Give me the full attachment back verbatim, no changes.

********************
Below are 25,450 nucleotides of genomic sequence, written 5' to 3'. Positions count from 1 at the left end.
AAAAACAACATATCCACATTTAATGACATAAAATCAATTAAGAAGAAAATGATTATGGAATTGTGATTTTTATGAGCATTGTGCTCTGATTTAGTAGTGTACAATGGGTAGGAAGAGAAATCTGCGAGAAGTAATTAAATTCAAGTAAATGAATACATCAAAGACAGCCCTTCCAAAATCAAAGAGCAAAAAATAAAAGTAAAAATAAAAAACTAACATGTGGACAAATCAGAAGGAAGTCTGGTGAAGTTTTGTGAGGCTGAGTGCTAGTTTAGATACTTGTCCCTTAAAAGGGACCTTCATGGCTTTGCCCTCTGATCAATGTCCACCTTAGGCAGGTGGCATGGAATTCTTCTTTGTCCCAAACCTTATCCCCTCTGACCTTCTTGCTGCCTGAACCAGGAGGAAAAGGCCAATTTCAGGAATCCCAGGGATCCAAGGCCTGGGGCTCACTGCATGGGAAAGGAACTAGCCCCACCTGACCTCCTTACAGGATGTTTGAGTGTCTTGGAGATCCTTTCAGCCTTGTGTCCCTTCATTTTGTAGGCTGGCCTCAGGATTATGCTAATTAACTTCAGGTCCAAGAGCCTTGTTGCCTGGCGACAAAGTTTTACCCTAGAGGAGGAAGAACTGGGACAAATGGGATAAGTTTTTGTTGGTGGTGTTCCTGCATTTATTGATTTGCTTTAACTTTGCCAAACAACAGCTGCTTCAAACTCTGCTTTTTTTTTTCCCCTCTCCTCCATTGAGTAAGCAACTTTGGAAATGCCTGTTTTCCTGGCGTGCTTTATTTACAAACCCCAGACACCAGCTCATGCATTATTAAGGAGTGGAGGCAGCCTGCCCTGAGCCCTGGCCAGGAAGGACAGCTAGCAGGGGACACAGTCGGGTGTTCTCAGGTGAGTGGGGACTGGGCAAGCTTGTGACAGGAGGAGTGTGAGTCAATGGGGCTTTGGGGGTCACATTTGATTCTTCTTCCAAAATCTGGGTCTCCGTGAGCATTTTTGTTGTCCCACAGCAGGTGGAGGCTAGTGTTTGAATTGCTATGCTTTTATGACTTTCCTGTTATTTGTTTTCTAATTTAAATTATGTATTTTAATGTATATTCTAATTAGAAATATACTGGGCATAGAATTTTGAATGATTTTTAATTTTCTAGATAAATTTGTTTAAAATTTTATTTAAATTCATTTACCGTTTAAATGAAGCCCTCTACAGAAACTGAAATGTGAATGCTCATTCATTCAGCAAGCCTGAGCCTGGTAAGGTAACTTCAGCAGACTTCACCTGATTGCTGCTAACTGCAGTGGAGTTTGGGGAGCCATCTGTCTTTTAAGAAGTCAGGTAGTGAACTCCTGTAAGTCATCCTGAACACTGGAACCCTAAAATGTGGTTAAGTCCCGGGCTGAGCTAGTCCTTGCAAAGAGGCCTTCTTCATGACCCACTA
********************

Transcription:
Below are 25,450 nucleotides of genomic sequence, written 5' to 3'. Positions count from 1 at the left end.
AAAAACAACATATCCACATTTAATGACATAAAATCAATTAAGAAGAAAATGATTATGGAATTGTGATTTTTATGAGCATTGTGCTCTGATTTAGTAGTGTACAATGGGTAGGAAGAGAAATCTGCGAGAAGTAATTAAATTCAAGTAAATGAATACATCAAAGACAGCCCTTCCAAAATCAAAGAGCAAAAAATAAAAGTAAAAATAAAAAACTAACATGTGGACAAATCAGAAGGAAGTCTGGTGAAGTTTTGTGAGGCTGAGTGCTAGTTTAGATACTTGTCCCTTAAAAGGGACCTTCATGGCTTTGCCCTCTGATCAATGTCCACCTTAGGCAGGTGGCATGGAATTCTTCTTTGTCCCAAACCTTATCCCCTCTGACCTTCTTGCTGCCTGAACCAGGAGGAAAAGGCCAATTTCAGGAATCCCAGGGATCCAAGGCCTGGGGCTCACTGCATGGGAAAGGAACTAGCCCCACCTGACCTCCTTACAGGATGTTTGAGTGTCTTGGAGATCCTTTCAGCCTTGTGTCCCTTCATTTTGTAGGCTGGCCTCAGGATTATGCTAATTAACTTCAGGTCCAAGAGCCTTGTTGCCTGGCGACAAAGTTTTACCCTAGAGGAGGAAGAACTGGGACAAATGGGATAAGTTTTTGTTGGTGGTGTTCCTGCATTTATTGATTTGCTTTAACTTTGCCAAACAACAGCTGCTTCAAACTCTGCTTTTTTTTTTCCCCTCTCCTCCATTGAGTAAGCAACTTTGGAAATGCCTGTTTTCCTGGCGTGCTTTATTTACAAACCCCAGACACCAGCTCATGCATTATTAAGGAGTGGAGGCAGCCTGCCCTGAGCCCTGGCCAGGAAGGACAGCTAGCAGGGGACACAGTCGGGTGTTCTCAGGTGAGTGGGGACTGGGCAAGCTTGTGACAGGAGGAGTGTGAGTCAATGGGGCTTTGGGGGTCACATTTGATTCTTCTTCCAAAATCTGGGTCTCCGTGAGCATTTTTGTTGTCCCACAGCAGGTGGAGGCTAGTGTTTGAATTGCTATGCTTTTATGACTTTCCTGTTATTTGTTTTCTAATTTAAATTATGTATTTTAATGTATATTCTAATTAGAAATATACTGGGCATAGAATTTTGAATGATTTTTAATTTTCTAGATAAATTTGTTTAAAATTTTATTTAAATTCATTTACCGTTTAAATGAAGCCCTCTACAGAAACTGAAATGTGAATGCTCATTCATTCAGCAAGCCTGAGCCTGGTAAGGTAACTTCAGCAGACTTCACCTGATTGCTGCTAACTGCAGTGGAGTTTGGGGAGCCATCTGTCTTTTAAGAAGTCAGGTAGTGAACTCCTGTAAGTCATCCTGAACACTGGAACCCTAAAATGTGGTTAAGTCCCGGGCTGAGCTAGTCCTTGCAAAGAGGCCTTCTTCATGACCCACTA